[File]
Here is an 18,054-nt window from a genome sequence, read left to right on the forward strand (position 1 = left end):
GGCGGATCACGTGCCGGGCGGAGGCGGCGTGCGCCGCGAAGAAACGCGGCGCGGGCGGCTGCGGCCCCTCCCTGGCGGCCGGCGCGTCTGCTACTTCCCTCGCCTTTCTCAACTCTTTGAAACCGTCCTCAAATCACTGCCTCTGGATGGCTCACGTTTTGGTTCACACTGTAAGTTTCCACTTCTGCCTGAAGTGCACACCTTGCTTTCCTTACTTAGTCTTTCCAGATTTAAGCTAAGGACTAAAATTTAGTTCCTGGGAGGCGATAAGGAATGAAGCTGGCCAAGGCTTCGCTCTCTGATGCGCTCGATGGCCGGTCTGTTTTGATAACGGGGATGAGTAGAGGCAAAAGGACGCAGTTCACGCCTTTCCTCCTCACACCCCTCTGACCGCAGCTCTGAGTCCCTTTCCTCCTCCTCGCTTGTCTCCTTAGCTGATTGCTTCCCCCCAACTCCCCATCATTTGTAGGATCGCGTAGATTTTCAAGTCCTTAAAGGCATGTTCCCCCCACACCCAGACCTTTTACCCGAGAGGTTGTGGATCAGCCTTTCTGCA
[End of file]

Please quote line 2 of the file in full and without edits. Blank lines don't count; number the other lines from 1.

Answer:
GGCGGATCACGTGCCGGGCGGAGGCGGCGTGCGCCGCGAAGAAACGCGGCGCGGGCGGCTGCGGCCCCTCCCTGGCGGCCGGCGCGTCTGCTACTTCCCTCGCCTTTCTCAACTCTTTGAAACCGTCCTCAAATCACTGCCTCTGGATGGCTCACGTTTTGGTTCACACTGTAAGTTTCCACTTCTGCCTGAAGTGCACACCTTGCTTTCCTTACTTAGTCTTTCCAGATTTAAGCTAAGGACTAAAATTTAGTTCCTGGGAGGCGATAAGGAATGAAGCTGGCCAAGGCTTCGCTCTCTGATGCGCTCGATGGCCGGTCTGTTTTGATAACGGGGATGAGTAGAGGCAAAAGGACGCAGTTCACGCCTTTCCTCCTCACACCCCTCTGACCGCAGCTCTGAGTCCCTTTCCTCCTCCTCGCTTGTCTCCTTAGCTGATTGCTTCCCCCCAACTCCCCATCATTTGTAGGATCGCGTAGATTTTCAAGTCCTTAAAGGCATGTTCCCCCCACACCCAGACCTTTTACCCGAGAGGTTGTGGATCAGCCTTTCTGCA